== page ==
We should note first of all that, at three months of age, the calves in this study were well beyond the point where more humane disbudding methods such as caustic paste could be performed. Horn buds attach to the skull by eight weeks, which is one reason why many industry organizations like the American Veterinary Medical Association (AVMA) recommend dehorning be performed “at the earliest age practicable.” The dairy calves in this study were dehorned mechanically using a Barnes or “Gouger” dehorner.

Second, pain relief was administered just prior to the procedure in the form of a local anesthetic and non-steroidal anti-inflammatory drug (NSAID). This is consistent with the AVMA’s updated welfare policy on dehorning, which recommends such pain relief methods for dehorning procedures other than early-age disbudding.

The study results show:

  • Calves that were dehorned spent more time head shaking and ear flicking than control animals -- typical behaviors associated with dehorning pain.
  • Dehorned animals showed a rise in concentrations of cortisol, a hormone released in response to stress, as well as other physiological responses to inflammation.
  • Calves that were dehorned and not given pain relief spent less time eating than control calves, and lost roughly one percent of their body weight in the 24 hour time period following the procedure.
  • In contract, calves that received pain relief in the form of an anesthetic and analgesic immediately prior to dehorning gained approximately 1.4 percent of their bodyweight in the 24 hours after the procedure – the same amount of weight gained by control calves over the same time period.

Although the differences in weight gain between the calf groups were not statistically significant, the findings suggest that the use of both local anesthesia and analgesia prior to dehorning can minimize “detrimental consequences” on calf performance and therefore economic losses. We took a look at some of the other economic benefits of pain relief for dehorning in a blog post last fall.

Such losses can be further minimized by disbudding at the youngest age possible, ideally at or within a few days of birth, preferably with a non-invasive method like caustic paste. Todd Duffield from the University of Guelph Ontario Veterinary College has noted that it is generally accepted that the younger the animal is the less painful the dehorning procedure is.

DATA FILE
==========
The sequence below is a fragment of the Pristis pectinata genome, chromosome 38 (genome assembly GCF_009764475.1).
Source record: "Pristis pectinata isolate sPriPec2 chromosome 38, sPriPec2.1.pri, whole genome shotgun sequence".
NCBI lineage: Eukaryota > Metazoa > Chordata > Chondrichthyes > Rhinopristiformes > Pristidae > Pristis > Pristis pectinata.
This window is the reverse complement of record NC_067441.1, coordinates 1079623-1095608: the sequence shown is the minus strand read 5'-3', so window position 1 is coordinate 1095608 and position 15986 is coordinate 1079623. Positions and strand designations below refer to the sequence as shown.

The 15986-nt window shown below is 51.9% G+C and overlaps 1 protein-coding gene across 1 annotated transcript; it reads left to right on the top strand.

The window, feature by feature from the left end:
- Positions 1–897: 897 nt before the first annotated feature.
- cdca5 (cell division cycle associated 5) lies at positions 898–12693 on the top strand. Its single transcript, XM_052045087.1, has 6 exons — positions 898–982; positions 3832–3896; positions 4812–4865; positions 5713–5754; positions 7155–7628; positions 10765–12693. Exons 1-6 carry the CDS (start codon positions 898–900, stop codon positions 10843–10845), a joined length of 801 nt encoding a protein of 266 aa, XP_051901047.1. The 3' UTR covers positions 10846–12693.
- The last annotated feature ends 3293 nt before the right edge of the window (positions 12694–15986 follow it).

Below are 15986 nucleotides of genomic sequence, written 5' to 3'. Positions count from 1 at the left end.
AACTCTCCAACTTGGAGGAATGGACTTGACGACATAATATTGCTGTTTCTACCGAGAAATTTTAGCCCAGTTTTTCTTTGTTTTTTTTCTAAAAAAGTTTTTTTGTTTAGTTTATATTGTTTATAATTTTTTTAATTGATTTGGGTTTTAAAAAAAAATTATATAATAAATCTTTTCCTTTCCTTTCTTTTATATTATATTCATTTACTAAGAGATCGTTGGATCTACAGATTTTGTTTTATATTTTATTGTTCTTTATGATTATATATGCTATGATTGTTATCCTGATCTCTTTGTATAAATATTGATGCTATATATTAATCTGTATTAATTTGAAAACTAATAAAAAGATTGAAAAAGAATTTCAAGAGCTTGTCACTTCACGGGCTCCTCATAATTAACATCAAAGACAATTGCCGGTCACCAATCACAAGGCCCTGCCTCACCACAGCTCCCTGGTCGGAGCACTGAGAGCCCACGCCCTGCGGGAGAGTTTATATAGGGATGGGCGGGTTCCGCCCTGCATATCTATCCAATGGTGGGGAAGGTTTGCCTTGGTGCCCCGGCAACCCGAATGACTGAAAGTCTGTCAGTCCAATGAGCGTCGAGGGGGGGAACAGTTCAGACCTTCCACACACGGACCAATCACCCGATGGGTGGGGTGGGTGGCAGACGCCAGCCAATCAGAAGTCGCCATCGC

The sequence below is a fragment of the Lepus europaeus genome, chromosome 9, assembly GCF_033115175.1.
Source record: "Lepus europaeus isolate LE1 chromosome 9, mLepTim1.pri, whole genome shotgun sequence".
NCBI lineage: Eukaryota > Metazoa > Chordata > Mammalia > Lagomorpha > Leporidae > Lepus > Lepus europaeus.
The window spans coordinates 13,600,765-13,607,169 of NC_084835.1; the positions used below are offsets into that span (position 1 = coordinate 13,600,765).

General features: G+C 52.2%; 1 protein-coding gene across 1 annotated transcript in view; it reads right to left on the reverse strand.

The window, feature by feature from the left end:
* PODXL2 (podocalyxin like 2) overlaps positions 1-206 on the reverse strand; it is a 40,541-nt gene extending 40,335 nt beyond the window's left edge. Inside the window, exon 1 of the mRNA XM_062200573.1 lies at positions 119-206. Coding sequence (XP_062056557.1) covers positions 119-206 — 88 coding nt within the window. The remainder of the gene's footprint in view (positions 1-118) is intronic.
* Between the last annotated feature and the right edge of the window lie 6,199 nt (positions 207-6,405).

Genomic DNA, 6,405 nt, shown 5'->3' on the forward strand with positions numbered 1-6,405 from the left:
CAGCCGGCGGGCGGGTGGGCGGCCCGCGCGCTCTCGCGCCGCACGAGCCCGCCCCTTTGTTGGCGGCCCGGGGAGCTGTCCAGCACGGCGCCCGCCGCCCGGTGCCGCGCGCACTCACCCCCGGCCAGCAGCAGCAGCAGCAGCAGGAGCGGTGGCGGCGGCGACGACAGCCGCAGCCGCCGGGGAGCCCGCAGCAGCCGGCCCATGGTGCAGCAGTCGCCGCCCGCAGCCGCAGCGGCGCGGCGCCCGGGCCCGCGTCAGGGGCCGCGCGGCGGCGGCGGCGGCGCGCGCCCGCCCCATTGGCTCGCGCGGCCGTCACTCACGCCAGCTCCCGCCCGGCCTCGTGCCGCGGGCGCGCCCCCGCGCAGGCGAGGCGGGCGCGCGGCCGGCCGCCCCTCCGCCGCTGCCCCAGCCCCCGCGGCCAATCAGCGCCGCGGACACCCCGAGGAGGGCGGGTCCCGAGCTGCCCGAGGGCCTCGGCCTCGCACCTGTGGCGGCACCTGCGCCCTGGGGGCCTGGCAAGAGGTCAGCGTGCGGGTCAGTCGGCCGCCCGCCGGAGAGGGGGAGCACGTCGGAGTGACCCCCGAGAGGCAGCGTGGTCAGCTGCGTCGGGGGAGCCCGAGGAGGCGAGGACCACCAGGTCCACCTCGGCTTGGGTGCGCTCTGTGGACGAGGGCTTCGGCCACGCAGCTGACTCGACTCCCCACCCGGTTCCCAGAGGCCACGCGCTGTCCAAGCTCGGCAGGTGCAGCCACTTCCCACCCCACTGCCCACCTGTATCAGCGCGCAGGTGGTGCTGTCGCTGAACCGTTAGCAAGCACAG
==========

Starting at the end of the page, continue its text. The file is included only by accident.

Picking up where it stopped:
Early disbudding and pain relief aren’t topics typically raised in discussions over improving economics in the beef and dairy industry – but maybe it’s time they were.


Does early disbudding and pain relief make economic sense for your operation?

Topics: Pain, Disbudding, Weight Gain, Dehorning

AVMA Updates Welfare Policy On Dehorning

Posted by Dave Lucas on Fri, Jan 18, 2013

AVMA updated dehorning policyEvery five years, the American Veterinary Medical Association (AVMA) reviews its animal welfare policies. The 80,000-member organization recently updated its Animal Welfare Policy on Castration and Dehorning with input from AVMA members and the American Association of Bovine Practitioners (AABP). On the subject of dehorning, the Animal Welfare Committee made two changes:

  • The policy now contains a mention of the importance of genetics in selecting for the polled (hornless) trait.

  • The policy now includes language recommending the use of local anesthetics and nonsteroidal anti-inflammatory drugs (NSAIDs) to relieve postoperative pain as well as preoperative pain for dehorning procedures other than disbudding.

We applaud the AVMA for expanding its recommendation for pain relief during dehorning. We’re also pleased to see the organization drawing a sharper distinction between disbudding and “other dehorning procedures.” This is a tacit acknowledgement that disbudding is indeed less invasive and more painful than other methods of horn removal.

Other elements of the policy remain unchanged, including statements that:

  • Dehorning is painful.

  • Dehorning is important for human and animal safety (this is where the AVMA parts ways with most animal activists).

  • Dehorning should be performed at the earliest age practicable.

  • Research leading to new or improved pain relief methods is encouraged.

  • Disbudding is still the preferred method for dehorning calves.

The AVMA is arguably the largest supporter of animal welfare in the United States, and its recommendations should be taken seriously by both livestock producers and animal activists alike. We hope the AVMA considers including a recommendation for caustic paste disbudding, the least invasive dehorning method, in its next round of welfare policy updates.

What do you think of the AMVA’s revised position on dehorning?

Topics: Pain, Caustic Paste, AVMA, Welfare, Dehorning